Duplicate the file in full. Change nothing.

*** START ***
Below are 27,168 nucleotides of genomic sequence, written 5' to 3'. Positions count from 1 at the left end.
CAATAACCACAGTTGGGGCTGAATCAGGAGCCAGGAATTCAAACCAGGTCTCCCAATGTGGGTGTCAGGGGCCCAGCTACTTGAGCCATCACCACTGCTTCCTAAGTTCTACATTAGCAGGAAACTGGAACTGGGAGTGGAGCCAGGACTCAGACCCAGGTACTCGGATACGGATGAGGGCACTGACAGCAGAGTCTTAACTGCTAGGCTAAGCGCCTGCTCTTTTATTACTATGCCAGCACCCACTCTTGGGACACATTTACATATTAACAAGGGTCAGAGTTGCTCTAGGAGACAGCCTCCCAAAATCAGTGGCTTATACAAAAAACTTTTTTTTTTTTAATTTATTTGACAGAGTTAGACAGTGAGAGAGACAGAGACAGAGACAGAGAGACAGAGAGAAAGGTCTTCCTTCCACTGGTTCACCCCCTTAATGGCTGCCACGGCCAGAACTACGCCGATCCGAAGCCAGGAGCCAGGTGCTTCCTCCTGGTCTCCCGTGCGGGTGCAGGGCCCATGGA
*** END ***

Below are 27,168 nucleotides of genomic sequence, written 5' to 3'. Positions count from 1 at the left end.
CAATAACCACAGTTGGGGCTGAATCAGGAGCCAGGAATTCAAACCAGGTCTCCCAATGTGGGTGTCAGGGGCCCAGCTACTTGAGCCATCACCACTGCTTCCTAAGTTCTACATTAGCAGGAAACTGGAACTGGGAGTGGAGCCAGGACTCAGACCCAGGTACTCGGATACGGATGAGGGCACTGACAGCAGAGTCTTAACTGCTAGGCTAAGCGCCTGCTCTTTTATTACTATGCCAGCACCCACTCTTGGGACACATTTACATATTAACAAGGGTCAGAGTTGCTCTAGGAGACAGCCTCCCAAAATCAGTGGCTTATACAAAAAACTTTTTTTTTTTTAATTTATTTGACAGAGTTAGACAGTGAGAGAGACAGAGACAGAGACAGAGAGACAGAGAGAAAGGTCTTCCTTCCACTGGTTCACCCCCTTAATGGCTGCCACGGCCAGAACTACGCCGATCCGAAGCCAGGAGCCAGGTGCTTCCTCCTGGTCTCCCGTGCGGGTGCAGGGCCCATGGA